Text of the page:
UTES ARE great at carrying things but not particularly good at keeping said items out of the weather. Such was my last minute realisation when planning an interstate trip in our Hilux – a final fling before the SR5 made its way back to Toyota HQ.
With a family and luggage on board, it was typical of the average holiday usage for a ute.
Big kays, fervent over-packing and kids who wished they’d arrived before they’d clipped their seatbelts.
Just finding somewhere for our piles of luggage and Chrissy presents proved something of a challenge. Despite the cavernous tray, utes don’t provide many decent in-cabin options for stashing things.
The Hilux’s twin gloveboxes and centre console are about it.
Fortunately a friend suggested we buy some plastic tubs and load them with our gear before strapping them in the back. It proved a top idea, ensuring we had more room in the cabin for four people, snacks and toys to keep the kids content.
So it was off on a 2000km, four-day interstate road trip that was more bland freeway than snaking country roads.
A quick check using a GPS app on the phone showed the Hilux was about 5-6 percent optimistic, so there was some room to move at the 110km/h indicated speed.
A few hundred kays in and it was clear the best the Hilux was going to do was about 650km from its 80-litre tank. The fuel gauge is quite pessimistic; over four months, the most I ever squeezed in with the needle below E and the fuel light glowing was 64.4 litres, suggesting there was still 150km of driving in the tank. Not that I wanted to test it.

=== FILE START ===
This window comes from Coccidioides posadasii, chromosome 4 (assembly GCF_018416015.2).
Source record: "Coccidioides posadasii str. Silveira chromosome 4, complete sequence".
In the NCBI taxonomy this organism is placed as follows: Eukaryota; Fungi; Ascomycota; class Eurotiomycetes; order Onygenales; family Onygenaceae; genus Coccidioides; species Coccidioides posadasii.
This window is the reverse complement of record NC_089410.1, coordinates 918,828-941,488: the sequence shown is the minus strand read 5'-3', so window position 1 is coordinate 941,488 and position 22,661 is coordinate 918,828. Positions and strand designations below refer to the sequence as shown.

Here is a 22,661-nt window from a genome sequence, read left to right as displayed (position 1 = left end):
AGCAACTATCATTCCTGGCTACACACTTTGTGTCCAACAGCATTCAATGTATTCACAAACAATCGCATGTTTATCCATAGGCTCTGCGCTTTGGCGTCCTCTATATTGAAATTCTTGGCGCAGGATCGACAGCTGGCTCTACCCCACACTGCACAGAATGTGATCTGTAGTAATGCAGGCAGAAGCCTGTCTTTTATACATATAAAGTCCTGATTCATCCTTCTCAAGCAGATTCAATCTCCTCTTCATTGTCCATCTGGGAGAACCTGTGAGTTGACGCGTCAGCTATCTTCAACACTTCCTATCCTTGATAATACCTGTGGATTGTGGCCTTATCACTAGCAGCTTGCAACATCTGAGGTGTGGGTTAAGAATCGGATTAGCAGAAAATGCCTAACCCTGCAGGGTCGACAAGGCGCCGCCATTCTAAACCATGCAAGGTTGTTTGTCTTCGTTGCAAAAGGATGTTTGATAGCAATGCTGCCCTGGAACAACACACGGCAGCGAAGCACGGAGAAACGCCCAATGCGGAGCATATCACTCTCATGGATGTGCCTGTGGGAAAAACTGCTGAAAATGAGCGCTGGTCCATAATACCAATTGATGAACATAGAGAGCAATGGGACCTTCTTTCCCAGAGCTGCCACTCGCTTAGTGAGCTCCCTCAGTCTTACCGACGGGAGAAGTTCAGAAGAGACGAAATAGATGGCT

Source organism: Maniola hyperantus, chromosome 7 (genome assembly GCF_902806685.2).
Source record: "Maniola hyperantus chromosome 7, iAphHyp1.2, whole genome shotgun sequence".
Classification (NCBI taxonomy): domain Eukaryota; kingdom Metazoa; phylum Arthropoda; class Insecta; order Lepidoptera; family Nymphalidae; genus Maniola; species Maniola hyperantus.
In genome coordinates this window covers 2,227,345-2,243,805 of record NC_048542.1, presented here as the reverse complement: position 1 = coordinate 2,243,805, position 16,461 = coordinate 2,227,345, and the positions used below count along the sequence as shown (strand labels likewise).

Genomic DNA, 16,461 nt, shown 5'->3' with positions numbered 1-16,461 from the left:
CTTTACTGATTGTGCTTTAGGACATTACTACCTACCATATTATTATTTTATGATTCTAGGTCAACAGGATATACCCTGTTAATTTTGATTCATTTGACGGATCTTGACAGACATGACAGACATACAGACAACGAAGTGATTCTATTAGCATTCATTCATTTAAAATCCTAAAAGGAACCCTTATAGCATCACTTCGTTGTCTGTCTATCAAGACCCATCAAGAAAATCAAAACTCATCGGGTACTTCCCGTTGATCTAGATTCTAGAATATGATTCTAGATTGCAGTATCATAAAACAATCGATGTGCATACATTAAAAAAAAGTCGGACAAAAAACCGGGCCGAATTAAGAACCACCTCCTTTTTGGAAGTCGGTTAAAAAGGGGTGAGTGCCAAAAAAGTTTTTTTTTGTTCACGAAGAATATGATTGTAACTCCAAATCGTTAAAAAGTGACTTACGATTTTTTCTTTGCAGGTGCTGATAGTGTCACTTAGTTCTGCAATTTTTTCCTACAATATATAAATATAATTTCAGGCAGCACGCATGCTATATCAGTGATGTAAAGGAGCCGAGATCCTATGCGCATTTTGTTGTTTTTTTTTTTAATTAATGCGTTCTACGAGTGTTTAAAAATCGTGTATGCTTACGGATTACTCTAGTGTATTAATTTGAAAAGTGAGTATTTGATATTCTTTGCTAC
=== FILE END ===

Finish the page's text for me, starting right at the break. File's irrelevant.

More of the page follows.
Even then, the best we posted was 9.9L/100km. That’s still better than the mid- 12s we’d been getting around town, but not as low as I’d hoped for freeway motoring. No doubt the weight and aerodynamic drag of the bullbar and snorkel wasn’t helping.
Another thing not helping on bumpier surfaces was the ride. The Hilux is super firm and after four months it’s clear it works better with a few hundred kilos on board. That extra weight is enough to settle the stiffly sprung rear-end and give it some much-needed compliance. Most of the Hume is pretty smooth, but there’s a section south of Albury that keeps things jiggling unpleasantly.
Otherwise the Hilux is a decent way to travel. Keep the engine at lower revs and it’s quiet and otherwise comfortable, loping along nicely with the cruise control engaged.
Just don’t expect a whole lot in the way of excitement.
Despite its flaws, living with a ute has been thoroughly enjoyable. It’ll carry almost anything, devour speed humps and cop all manner of punishment in the process. All of which I’ll miss.
I never got used to the Hilux’s touchscreen display, in particular how to scroll through digital stations. It simply refused to display stations that were there, leaving me listening to the inferior quality of the AM and FM bands for some stations.
Then there’s the various buttons that occasionally miss their cue.
And as for the volume buttons, don’t get me started. For a company that churns out as many cars as Toyota, it’s inconceivable designers could think this set-up is better than a dial.
WEEK 9 34 44 3 0 0 5 7 7 5 3 Date acquired: September 2016 Price as tested: $63,311 This month: 2929km @ 10.9L/100km Overall: 5144km @ 11.5L/100km Da Pr Th Ov 34 44 URBAN COUNTRY SPORTS FAMILY MOTORWAY